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Fwilamosky
12-23-2012, 02:02 PM
I'm am thinking about getting a new truck if I reach my goals for clients next year. I currently have a Sierra 1/2 ton and have found myself maxed out for towing. It sucks since I bought this truck in March! I need something that can tow the needed weight when I'm mulching, hauling stone, firewood,etc... I'm looking for any reviews on the super duties either 2012 or 2013. I would buy a gasser 6.2l ext cab 4x4 350 srw. It max bumper tows around 16000 pounds so that'll work


Any reviews would be helpful

T Scapes
12-23-2012, 02:05 PM
I'm am thinking about getting a new truck if I reach my goals for clients next year. I currently have a Sierra 1/2 ton and have found myself maxed out for towing. It sucks since I bought this truck in March! I need something that can tow the needed weight when I'm mulching, hauling stone, firewood,etc... I'm looking for any reviews on the super duties either 2012 or 2013. I would buy a gasser 6.2l ext cab 4x4 350 srw. It max bumper tows around 16000 pounds so that'll work


Any reviews would be helpful

dont have any reviews on the gas engine but where i used to work we had a 250 with the 6.7 in it and had no complaints about it. I liked it alot. Its pulled a 4520 tractor with no problems.

Fwilamosky
12-23-2012, 02:09 PM
only reason going with the gasser is starting and stopping a diesel 15 times a day isn't good. I've heard good things about the 6.7 however

jbturf
12-23-2012, 03:00 PM
i just replaced a new gmc2500hd with a new f350 gas, the gmc rode slightly smoother but that was the only advantage it had over the f350. i would suggest 4.30 gears, it wont really effect mpg and it will raise your gcwr

ive also got an 05 f350 v10, ive been working since late 2004, its needed nothing but oil changes and gas stations thru the years, (however it is about due this year for some balljoints)

gl shopping and try to sit down b4 you see the prices on the new fords- ouch

Turbo Sloth
12-23-2012, 06:30 PM
I have a 2001 f250 v10, 2003 f250 v8 and a 2001 f250 diesel. The v10 costs me $200 per week in gas! It's terrible in stop and go traffic. The v8 and diesel combined costs me $200 weekly and they are used much more. The only reason that I keep the v10 is that it's paid for.

Roger
12-23-2012, 06:42 PM
I have a 2003 F250, with 5.4L gas, reg cab, 2wd, with cap (lots of tools and hand-held power equipment). I pull a single axle trailer, with three mowers. My work is is residential neighborhoods, driving only about 5,000 miles per year. I now have oil leaks (see my other thread), and in a decision point, repair or replace?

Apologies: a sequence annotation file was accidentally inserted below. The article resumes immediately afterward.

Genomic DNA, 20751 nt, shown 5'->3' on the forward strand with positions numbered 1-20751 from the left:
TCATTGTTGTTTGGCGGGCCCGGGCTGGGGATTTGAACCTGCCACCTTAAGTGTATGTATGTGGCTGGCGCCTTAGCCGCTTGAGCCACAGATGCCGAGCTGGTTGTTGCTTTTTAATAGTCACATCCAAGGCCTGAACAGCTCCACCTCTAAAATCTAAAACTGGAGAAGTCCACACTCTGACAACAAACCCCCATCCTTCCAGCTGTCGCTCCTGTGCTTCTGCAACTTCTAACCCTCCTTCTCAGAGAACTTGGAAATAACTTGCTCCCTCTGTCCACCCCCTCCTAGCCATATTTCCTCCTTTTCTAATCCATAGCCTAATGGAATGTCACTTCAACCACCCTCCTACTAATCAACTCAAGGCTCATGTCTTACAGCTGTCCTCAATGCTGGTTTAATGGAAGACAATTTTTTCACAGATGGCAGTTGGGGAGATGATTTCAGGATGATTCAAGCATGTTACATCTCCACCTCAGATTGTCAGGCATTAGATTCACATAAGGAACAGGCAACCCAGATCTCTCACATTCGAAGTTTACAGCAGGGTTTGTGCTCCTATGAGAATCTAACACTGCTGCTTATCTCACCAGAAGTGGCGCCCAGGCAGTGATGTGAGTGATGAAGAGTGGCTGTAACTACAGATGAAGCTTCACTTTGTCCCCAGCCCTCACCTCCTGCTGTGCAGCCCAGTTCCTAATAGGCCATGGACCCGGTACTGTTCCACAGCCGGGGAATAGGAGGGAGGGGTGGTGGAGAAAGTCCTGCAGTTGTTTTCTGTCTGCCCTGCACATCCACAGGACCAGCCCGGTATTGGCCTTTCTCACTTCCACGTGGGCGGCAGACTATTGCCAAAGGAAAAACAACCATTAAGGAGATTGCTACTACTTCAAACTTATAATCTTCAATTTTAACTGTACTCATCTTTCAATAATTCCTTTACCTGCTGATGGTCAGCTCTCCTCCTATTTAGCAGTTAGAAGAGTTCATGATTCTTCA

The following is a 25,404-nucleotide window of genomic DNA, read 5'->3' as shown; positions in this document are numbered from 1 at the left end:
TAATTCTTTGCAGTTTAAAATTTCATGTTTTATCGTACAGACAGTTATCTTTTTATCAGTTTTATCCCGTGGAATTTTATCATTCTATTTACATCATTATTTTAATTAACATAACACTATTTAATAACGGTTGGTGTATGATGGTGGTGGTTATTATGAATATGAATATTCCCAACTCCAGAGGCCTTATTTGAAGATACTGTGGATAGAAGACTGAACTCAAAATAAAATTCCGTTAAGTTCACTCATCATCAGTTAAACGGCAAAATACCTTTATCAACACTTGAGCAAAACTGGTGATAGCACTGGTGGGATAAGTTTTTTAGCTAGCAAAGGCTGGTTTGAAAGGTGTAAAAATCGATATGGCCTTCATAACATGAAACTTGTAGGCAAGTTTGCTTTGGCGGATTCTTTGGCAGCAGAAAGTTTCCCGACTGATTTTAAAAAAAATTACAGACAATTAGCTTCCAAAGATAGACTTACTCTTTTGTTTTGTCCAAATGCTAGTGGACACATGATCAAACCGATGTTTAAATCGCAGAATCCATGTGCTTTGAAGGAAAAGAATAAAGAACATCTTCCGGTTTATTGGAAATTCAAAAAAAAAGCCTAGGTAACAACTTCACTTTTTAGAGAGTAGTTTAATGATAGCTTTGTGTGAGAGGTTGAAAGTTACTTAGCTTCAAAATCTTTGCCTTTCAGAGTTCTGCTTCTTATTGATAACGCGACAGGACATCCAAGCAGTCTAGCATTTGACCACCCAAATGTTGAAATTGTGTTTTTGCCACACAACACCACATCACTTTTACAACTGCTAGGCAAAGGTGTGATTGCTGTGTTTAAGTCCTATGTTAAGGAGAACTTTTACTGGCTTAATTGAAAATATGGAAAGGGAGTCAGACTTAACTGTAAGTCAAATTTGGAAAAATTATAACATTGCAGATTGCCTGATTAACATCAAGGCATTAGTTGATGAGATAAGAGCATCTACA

My pickup gets about 9 mpg (about 280 miles per 33 gal refill). I think this is horrible!

In my decision time($2,500-$3,000 in repairs). I've looked at new ones, F250 XL, reg cab, 2wd. They come with a 6.2L engine. Could I expect better mpg with the larger engine? I feel like I am never beginning to tax the 5.4, so never sense lack of power.

Fwilamosky
12-23-2012, 08:14 PM
yeah i will no doubt the 4:30 gears in it, that's a must for getting the most out of your truck.

Monroe74
12-24-2012, 08:26 AM
Sounds like you have your mind made up on the gas engine. Other then the gearing i would go with a dump bed instead of a pick-up box with insert. There is alot less sheet metal to mess up.

Fwilamosky
12-24-2012, 11:27 AM
yeah i've made up my mind on what I want, just looking for some reviews

meets1
12-25-2012, 01:13 PM
I havent had fords for a while now but I think gas for you would be the way to go. Just get milage out of your head as this is for work. Price, depends on options that you want. My oldest right now is 2003 chevy 3/4hd. Been great. 6.0 engine. Replaced battery last year, new steering pump, and now just got a new starter. Over all there is alwasy upkeep but I keep our trucks till 150K so gotta keep things up.

Green-Man
12-25-2012, 06:46 PM
only reason going with the gasser is starting and stopping a diesel 15 times a day isn't good. I've heard good things about the 6.7 however

Just out of curiosity if it is bad for a diesel to be stopping and starting 15 times a day why would company's like Isuzu put Diesel engines in their landscape trucks?
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Monroe74
12-25-2012, 08:38 PM
It used to be bad for diesels to start 15 times a day before computer controls and direct injection.
Mainly due to coking and the over fueling of the older diesels.

Green-Man
12-25-2012, 09:43 PM
It used to be bad for diesels to start 15 times a day before computer controls and direct injection.